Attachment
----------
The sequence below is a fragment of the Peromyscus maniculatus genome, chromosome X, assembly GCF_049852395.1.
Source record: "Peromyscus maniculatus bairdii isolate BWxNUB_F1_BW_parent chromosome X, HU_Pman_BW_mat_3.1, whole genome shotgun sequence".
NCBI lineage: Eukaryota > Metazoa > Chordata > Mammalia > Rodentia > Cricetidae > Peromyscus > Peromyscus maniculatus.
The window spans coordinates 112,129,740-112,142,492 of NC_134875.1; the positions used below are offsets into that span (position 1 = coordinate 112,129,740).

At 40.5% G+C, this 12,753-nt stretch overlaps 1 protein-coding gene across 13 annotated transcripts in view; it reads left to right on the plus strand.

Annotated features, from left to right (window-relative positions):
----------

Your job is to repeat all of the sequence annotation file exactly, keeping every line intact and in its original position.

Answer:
The sequence below is a fragment of the Peromyscus maniculatus genome, chromosome X, assembly GCF_049852395.1.
Source record: "Peromyscus maniculatus bairdii isolate BWxNUB_F1_BW_parent chromosome X, HU_Pman_BW_mat_3.1, whole genome shotgun sequence".
NCBI lineage: Eukaryota > Metazoa > Chordata > Mammalia > Rodentia > Cricetidae > Peromyscus > Peromyscus maniculatus.
The window spans coordinates 112,129,740-112,142,492 of NC_134875.1; the positions used below are offsets into that span (position 1 = coordinate 112,129,740).

At 40.5% G+C, this 12,753-nt stretch overlaps 1 protein-coding gene across 13 annotated transcripts in view; it reads left to right on the plus strand.

Annotated features, from left to right (window-relative positions):